BOISE, Idaho — More people are getting out and about to go to work, to do some shopping or go to parks now that Idaho is in phase one of the plan to reopen the state and get the economy rolling again.
The City of Boise is also in phase one of its reopening plan.
Phase one of Boise's plan is described as a "very limited" reopening.
Parks are open, retail businesses are opening back up, Warm Springs Golf Course has partially reopened, and the city is ramping up recycling services as well as maintenance at facilities and parks.
But public events are not allowed and city hall is still closed to the public as staff mostly work from home.
On this week's Viewpoint Doug Petcash interviewed Boise Mayor Lauren McLean about the city's multi-stage reopening plan.
Doug Petcash: What is your goal with stage 1?
Mayor Lauren McLean: My goal with stage 1, I should say the city's goal with stage 1, is very similar to the governor's, and that is to safely begin to get our community back to work. We've done all we could and have seen great success in ensuring that there wasn't a surge of the virus that the hospitals couldn't meet the demand of, and so now it's time to slowly reopen our community and get our residents back to work.
Doug Petcash: So how does your plan differ from Governor Little's plan to reopen the state?
Mayor McLean: We're in the same stage and we'll look at the same data the governor is looking at in assessing when to move to stage 2 and then to stage 3. We have specifics related to how city hall and city government services open, and then also require in stage 1 social distancing measures and have some specific rules about the airport, who can be in and out of the airport as people start traveling again to make sure that we can keep the spread of the virus slow, so we can get as many people back to work as quickly as possible.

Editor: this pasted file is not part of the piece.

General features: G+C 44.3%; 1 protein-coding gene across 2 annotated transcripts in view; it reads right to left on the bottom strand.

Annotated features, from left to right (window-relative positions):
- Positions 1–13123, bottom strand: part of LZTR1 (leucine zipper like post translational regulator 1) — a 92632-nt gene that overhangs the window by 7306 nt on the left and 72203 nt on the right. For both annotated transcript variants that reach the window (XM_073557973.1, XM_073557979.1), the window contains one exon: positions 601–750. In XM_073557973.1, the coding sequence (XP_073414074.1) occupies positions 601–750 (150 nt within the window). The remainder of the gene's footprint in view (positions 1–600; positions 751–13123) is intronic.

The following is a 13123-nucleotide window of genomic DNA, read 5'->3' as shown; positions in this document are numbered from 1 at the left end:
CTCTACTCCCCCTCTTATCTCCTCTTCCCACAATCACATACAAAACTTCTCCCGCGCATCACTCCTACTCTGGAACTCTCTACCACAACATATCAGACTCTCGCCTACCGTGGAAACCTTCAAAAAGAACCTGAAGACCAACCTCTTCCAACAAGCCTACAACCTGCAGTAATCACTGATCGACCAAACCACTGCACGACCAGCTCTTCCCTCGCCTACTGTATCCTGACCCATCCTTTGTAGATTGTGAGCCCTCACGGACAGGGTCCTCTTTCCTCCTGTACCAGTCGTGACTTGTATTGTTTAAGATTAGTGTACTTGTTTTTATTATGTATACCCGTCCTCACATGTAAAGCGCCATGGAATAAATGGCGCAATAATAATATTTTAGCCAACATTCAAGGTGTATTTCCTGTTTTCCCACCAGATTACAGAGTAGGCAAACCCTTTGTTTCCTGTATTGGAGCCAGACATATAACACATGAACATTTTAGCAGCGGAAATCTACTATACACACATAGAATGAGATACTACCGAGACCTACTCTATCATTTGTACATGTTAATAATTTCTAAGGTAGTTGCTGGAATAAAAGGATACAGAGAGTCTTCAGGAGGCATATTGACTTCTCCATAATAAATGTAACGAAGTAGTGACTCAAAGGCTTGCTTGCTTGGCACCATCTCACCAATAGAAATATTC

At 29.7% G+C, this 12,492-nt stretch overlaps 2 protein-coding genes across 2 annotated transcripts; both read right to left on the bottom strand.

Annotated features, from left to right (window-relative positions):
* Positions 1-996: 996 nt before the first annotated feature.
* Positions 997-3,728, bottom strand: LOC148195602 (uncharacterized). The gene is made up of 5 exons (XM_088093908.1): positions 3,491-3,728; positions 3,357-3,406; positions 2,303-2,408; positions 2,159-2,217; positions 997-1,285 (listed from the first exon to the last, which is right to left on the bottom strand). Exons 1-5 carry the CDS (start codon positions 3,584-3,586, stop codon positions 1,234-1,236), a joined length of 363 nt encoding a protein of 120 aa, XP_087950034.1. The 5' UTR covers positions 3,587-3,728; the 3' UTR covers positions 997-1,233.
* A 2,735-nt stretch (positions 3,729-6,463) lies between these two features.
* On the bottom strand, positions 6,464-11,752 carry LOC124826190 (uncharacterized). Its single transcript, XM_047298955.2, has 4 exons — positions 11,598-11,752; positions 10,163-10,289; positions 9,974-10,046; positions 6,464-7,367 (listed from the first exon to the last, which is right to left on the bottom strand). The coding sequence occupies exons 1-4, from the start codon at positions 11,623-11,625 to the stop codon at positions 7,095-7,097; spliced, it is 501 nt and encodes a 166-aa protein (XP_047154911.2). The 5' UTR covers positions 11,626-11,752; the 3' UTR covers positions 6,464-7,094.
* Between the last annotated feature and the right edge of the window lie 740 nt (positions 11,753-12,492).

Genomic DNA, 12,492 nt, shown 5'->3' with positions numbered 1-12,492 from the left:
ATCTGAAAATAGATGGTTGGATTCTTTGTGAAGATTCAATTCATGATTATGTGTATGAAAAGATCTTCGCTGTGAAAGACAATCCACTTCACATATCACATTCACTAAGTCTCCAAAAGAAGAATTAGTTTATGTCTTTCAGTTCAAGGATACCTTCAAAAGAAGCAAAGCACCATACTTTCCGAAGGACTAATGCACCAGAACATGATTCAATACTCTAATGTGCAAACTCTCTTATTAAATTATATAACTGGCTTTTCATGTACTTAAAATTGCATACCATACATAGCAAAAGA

Doug Petcash: Unlike the state plan, the city's plan doesn't have target dates for each stage. Why not?
Mayor McLean: We wanted to be clear that the virus dictates when we move from phase 1 to phase 2 or stage 1 to stage 2. And so, when the state looks at the data we'll be looking at the data as well, and if the data tells us we can advance to phase 2 and then phase 3, we will. But we wanted to be clear that we're looking at the indicators first and the dates second.
Doug Petcash: Does the city's plan have tighter restrictions on which businesses can reopen when?
Mayor McLean: We have not called out businesses or groups or others. Instead we've talked about the requirement that you socially distance in phase 1 at the current time.
Doug Petcash: Will you allow things like salons and spas, dine-in restaurants, gyms to open on May 16 as the state plan allows or is that on an individual business by business basis?
Mayor McLean: Well, I want to point out again that the state plan says they'll assess the data on or about the 16th, and if the data show that we can move to stage 2 then the state has called out those businesses as being allowed to operate. We will look at the data at the same time and if it tells us that we should move to phase 2, we'll look at our social distancing order and determine the steps that need to be taken to allow businesses to open in phase 2 in a safe way to protect the public health. What we want to do is allow all businesses to open and people to get back to work, and not have to take that away if we inadvertently create a virus spike here in the valley.
Mayor McLean issued a public health order requiring six feet of social distancing that runs through the end of May. That order applies to the popular city parks and ponds, too.
Doug Petcash: City parks are open, but as you've mentioned, people will have to practice social distancing. How do you plan to enforce this especially at places like the popular ponds?